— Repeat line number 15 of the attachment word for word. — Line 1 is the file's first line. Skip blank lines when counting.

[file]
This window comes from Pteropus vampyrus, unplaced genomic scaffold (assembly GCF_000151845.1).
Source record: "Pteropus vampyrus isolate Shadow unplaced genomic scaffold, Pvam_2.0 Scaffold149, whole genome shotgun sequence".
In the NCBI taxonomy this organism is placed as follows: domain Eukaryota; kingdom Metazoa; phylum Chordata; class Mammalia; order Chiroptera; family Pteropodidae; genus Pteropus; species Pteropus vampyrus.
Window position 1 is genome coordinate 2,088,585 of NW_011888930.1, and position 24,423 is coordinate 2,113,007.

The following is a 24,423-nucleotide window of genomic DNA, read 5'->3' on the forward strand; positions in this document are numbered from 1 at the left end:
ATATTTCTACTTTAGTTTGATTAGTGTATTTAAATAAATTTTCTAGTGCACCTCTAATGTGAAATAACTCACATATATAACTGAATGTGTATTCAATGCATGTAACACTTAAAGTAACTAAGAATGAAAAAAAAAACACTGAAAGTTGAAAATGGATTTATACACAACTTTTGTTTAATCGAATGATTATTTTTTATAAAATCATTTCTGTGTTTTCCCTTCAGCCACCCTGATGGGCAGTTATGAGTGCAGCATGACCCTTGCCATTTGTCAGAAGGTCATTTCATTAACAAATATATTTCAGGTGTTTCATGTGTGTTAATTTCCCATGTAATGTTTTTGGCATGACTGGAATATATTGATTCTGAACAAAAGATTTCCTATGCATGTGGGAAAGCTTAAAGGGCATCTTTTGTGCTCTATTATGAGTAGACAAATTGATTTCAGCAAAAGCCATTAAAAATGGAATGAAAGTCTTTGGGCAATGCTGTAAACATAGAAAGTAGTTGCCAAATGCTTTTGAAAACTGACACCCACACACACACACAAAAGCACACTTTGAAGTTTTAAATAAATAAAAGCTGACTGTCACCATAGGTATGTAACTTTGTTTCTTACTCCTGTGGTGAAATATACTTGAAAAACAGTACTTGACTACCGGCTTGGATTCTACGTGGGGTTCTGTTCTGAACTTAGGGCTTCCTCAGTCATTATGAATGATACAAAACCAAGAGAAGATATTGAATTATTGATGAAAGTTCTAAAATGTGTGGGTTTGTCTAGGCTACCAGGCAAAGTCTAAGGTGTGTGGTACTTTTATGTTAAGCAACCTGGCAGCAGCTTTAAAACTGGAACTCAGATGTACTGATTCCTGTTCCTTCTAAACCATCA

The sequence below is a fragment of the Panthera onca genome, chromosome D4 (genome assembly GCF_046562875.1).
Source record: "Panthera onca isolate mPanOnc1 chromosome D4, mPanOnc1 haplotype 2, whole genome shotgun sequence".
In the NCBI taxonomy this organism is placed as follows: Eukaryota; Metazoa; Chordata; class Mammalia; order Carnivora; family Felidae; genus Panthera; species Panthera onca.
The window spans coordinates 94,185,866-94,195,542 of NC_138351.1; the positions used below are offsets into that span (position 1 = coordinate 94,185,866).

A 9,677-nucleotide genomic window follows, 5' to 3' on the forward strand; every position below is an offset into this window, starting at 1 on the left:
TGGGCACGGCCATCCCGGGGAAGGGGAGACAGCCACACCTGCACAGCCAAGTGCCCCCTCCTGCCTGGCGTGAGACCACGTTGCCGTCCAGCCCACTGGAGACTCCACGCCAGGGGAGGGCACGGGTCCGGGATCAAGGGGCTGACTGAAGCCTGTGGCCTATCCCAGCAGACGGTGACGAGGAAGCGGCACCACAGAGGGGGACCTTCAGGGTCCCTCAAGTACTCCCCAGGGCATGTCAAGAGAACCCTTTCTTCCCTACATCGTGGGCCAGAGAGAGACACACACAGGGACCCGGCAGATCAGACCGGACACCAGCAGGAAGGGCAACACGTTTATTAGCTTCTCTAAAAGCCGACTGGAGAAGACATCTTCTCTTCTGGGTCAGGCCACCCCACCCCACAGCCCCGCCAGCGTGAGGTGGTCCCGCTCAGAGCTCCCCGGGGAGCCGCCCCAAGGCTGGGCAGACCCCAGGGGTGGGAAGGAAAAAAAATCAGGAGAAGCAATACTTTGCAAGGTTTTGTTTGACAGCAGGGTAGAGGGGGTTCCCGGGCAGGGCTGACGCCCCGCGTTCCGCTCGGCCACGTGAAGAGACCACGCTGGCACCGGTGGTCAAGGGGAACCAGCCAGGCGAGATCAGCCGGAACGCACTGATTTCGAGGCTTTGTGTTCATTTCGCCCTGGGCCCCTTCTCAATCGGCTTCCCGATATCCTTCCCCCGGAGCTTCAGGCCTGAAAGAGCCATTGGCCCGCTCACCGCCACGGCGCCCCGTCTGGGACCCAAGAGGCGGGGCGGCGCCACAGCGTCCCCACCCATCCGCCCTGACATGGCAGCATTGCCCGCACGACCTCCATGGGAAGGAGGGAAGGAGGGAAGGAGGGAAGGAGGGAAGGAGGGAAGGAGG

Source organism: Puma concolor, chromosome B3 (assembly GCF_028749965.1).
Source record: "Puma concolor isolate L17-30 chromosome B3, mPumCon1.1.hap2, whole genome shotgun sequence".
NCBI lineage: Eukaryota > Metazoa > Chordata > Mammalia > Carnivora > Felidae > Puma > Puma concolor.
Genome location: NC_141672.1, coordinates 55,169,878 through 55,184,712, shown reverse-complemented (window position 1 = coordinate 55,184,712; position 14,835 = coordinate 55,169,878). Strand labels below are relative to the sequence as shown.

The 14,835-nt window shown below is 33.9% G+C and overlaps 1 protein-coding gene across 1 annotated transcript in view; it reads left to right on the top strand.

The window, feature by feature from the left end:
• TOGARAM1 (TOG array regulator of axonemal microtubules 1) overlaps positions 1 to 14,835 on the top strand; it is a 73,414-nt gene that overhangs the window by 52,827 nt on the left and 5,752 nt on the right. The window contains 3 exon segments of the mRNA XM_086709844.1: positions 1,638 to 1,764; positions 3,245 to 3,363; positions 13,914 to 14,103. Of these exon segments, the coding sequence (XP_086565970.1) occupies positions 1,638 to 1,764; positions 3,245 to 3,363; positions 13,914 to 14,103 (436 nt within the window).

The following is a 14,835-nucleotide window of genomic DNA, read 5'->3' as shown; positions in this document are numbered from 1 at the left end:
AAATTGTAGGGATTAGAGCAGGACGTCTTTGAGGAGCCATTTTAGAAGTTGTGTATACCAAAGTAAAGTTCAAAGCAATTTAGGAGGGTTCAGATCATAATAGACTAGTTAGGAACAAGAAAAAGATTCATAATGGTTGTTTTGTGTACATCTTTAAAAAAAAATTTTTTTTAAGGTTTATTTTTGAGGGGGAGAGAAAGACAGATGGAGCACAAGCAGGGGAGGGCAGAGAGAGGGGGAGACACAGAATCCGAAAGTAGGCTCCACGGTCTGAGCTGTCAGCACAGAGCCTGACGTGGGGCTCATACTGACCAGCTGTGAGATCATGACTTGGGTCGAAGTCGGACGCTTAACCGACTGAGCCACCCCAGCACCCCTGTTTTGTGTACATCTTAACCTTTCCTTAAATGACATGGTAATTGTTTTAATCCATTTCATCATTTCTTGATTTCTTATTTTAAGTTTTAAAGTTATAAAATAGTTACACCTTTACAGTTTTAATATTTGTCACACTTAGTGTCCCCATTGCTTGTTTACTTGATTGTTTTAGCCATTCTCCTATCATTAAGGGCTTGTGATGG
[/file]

NCBI lineage: Eukaryota > Metazoa > Chordata > Mammalia > Carnivora > Felidae > Puma > Puma concolor.